New BetaShares funds let you target specific sectors
Long-term thematic trends, increasing demand for exposure to the technology sector, sustainable investing, and the rise of ‘smart beta’ investing, have largely driven the release of three new BetaShares funds.
Investing in companies at the forefront of tackling climate change
Global warming is one of the defining challenges of the 21st century, and research from BetaShares and Investment Trends has found climate change is among the top environmental, social and governance (ESG) concerns for Australian investors, with 42% of survey respondents listing it as their primary concern.
The scale of the challenge the world faces means that a focus on renewable energy is essential, but, by itself, not enough.
A broad range of solutions that directly enable the reduction or avoidance of carbon emissions is needed, including clean energy, electric vehicles, energy efficiency technologies, sustainable food, water efficiency and pollution control.
From an investment perspective, exposure across a comprehensive range of sectors which are expected to benefit as the global economy transitions to a more sustainable model should provide greater diversification benefits than a portfolio concentrated in fewer stocks focused solely on a particular sector.
To tap into the long-term growth potential of the climate change theme, BetaShares has launched the Climate Change Innovation ETF (ERTH).
ERTH’s portfolio comprises up to 100 leading global companies that derive at least 50% of their revenues from products and services that help to address climate change and other environmental problems through the reduction or avoidance of CO2 emissions.
ERTH can be used as a component of a portfolio constructed to be consistent with ethical and sustainable objectives, or may be implemented as a focused exposure to the climate change thematic.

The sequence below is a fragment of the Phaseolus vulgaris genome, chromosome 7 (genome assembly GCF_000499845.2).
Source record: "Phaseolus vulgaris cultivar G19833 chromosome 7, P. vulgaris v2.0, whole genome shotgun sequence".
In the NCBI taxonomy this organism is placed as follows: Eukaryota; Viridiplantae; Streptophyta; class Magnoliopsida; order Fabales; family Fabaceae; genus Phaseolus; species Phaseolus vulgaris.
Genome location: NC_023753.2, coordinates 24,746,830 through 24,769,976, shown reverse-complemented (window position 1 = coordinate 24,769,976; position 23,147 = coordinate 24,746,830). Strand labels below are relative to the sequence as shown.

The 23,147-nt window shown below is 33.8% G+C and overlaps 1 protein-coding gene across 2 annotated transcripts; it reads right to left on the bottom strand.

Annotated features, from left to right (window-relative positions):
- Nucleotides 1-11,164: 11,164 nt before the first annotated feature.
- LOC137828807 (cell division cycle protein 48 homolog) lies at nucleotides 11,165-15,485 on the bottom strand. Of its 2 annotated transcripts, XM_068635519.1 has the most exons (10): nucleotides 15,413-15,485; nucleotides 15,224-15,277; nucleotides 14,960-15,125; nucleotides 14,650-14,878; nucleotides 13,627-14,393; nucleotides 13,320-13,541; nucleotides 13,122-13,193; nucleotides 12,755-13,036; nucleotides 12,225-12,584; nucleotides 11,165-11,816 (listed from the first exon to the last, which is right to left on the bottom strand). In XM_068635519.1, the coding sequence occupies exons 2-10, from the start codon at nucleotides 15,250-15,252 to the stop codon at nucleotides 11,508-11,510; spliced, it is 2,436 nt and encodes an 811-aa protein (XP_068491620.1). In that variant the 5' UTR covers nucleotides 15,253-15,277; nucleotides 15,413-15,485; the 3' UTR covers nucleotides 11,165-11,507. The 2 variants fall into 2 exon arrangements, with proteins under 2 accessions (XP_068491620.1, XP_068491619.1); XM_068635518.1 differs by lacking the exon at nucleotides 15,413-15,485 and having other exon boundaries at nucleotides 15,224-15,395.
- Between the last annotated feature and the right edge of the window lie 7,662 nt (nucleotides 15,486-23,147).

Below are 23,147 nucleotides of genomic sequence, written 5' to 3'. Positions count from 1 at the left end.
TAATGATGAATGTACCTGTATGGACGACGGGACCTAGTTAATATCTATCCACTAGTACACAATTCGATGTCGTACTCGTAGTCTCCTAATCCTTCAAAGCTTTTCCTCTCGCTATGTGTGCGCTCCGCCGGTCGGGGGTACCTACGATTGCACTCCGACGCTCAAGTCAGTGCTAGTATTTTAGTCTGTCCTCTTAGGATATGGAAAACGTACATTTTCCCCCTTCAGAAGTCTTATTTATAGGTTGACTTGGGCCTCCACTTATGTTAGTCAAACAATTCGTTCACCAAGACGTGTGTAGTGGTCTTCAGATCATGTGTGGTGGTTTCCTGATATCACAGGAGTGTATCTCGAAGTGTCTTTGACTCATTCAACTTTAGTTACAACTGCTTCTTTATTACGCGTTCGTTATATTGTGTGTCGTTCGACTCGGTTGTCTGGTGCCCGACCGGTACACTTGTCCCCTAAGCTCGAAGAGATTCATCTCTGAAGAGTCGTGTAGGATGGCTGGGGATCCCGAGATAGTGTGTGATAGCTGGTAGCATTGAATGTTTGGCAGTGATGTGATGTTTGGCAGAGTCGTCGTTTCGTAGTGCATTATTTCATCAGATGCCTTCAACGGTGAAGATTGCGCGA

Going sky high with cloud computing
The standout global sector of recent years from an investment perspective has undoubtedly been technology.
Cloud-based computing services has been one of the fastest-growing segments within the global technology sector in recent years, and that growth is tipped to continue, with revenues grow by 17.5% p.a. to US$832 billion by 2025.
The shift from on-premises to cloud-based computing services has been an important innovation, offering both consumers and business added flexibility and cost-savings in managing their activities in the digital age.
The benefits of cloud-based computing have become especially evident in the past year due to the COVID-19 related need to facilitate remote ‘working from home’, online shopping and media consumption.
Due to scale economies and network effects, cloud-based service companies have enjoyed relatively high profitability and ‘sticky’ recurring revenue streams – which in turn have delivered strong returns to investors to date.
The BetaShares Cloud Computing ETF (CLDD) aims to access the growth potential of this sector, by tracking an index of leading listed cloud computing companies, across both developed and emerging markets.
From inception in November 2013 to end February 2021, the index CLDD which aims to track, returned 34.4% p.a., compared to 12.4% p.a. for the MSCI World Index, and 24.8% p.a. for the NASDAQ-100 Index.
CLDD can be used in an investment portfolio as a complement to a broad-based technology exposure or as a tactical allocation to the cloud computing thematic.